Experts disagree about the optimal classification of upper limb disorders (ULDs). To explore whether differences in associations with occupational risk factors offer a basis for choosing between case definitions in aetiological research and surveillance, we analysed previously published research.
Eligible reports (those with estimates of relative risk (RR) for >1 case definition relative to identical exposures were identified from systematic reviews of ULD and occupation and by hand-searching five peer-review journals published between January 1990 and June 2010. We abstracted details by anatomical site of the case and exposure definitions employed and paired estimates of RR, for alternative case definitions with identical occupational exposures. Pairs of case definitions were typically nested, a stricter definition being a subset of a simpler version. Differences in RR between paired definitions were expressed as the ratio of RRs, using that for the simpler definition as the denominator.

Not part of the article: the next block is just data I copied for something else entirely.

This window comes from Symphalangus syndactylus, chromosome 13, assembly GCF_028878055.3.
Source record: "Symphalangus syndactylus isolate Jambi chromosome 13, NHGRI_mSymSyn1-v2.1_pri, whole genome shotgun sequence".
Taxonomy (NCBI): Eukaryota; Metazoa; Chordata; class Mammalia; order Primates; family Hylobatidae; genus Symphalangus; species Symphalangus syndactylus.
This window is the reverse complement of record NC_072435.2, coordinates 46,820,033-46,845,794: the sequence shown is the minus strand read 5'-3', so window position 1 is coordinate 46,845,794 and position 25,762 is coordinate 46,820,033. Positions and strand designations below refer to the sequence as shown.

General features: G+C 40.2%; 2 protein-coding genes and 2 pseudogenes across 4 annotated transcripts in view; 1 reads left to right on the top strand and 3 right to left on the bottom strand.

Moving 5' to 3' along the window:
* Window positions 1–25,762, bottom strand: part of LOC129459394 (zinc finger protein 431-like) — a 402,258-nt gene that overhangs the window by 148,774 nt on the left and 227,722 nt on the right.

We found 21 reports, yielding 320 pairs of RRs (82, 75 and 163 respectively at the shoulder, elbow, and distal arm). Ratios of RRs were frequently ≤1 (46%), the median ratio overall and by anatomical site being close to unity. In only 2% of comparisons did ratios reach ≥4.
Complex ULD case definitions (e.g. involving physical signs, more specific symptom patterns, and investigations) yield similar associations with occupational risk factors to those using simpler definitions. Thus, in population-based aetiological research and surveillance, simple case definitions should normally suffice. Data on risk factors can justifiably be pooled in meta-analyses, despite differences in case definition.